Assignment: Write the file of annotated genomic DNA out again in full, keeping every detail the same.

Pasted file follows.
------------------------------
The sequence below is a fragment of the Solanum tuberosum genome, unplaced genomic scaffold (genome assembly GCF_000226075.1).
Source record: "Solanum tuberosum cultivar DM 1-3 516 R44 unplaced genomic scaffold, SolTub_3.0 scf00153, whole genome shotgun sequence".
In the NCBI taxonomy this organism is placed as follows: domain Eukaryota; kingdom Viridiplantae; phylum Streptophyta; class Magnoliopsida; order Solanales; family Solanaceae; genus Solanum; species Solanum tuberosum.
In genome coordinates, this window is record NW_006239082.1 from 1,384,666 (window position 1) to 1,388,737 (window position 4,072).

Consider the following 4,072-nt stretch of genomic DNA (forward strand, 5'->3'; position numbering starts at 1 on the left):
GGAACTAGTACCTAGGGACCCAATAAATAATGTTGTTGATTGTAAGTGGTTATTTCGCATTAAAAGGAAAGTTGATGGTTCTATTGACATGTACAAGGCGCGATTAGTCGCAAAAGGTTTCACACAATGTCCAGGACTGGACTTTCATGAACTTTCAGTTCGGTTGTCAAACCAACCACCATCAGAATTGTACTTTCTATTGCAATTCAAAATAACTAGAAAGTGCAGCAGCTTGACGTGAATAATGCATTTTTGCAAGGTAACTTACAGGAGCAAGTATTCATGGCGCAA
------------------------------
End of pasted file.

The sequence below is a fragment of the Solanum tuberosum genome, unplaced genomic scaffold (genome assembly GCF_000226075.1).
Source record: "Solanum tuberosum cultivar DM 1-3 516 R44 unplaced genomic scaffold, SolTub_3.0 scf00153, whole genome shotgun sequence".
In the NCBI taxonomy this organism is placed as follows: domain Eukaryota; kingdom Viridiplantae; phylum Streptophyta; class Magnoliopsida; order Solanales; family Solanaceae; genus Solanum; species Solanum tuberosum.
In genome coordinates, this window is record NW_006239082.1 from 1,384,666 (window position 1) to 1,388,737 (window position 4,072).

Consider the following 4,072-nt stretch of genomic DNA (forward strand, 5'->3'; position numbering starts at 1 on the left):
GGAACTAGTACCTAGGGACCCAATAAATAATGTTGTTGATTGTAAGTGGTTATTTCGCATTAAAAGGAAAGTTGATGGTTCTATTGACATGTACAAGGCGCGATTAGTCGCAAAAGGTTTCACACAATGTCCAGGACTGGACTTTCATGAACTTTCAGTTCGGTTGTCAAACCAACCACCATCAGAATTGTACTTTCTATTGCAATTCAAAATAACTAGAAAGTGCAGCAGCTTGACGTGAATAATGCATTTTTGCAAGGTAACTTACAGGAGCAAGTATTCATGGCGCAA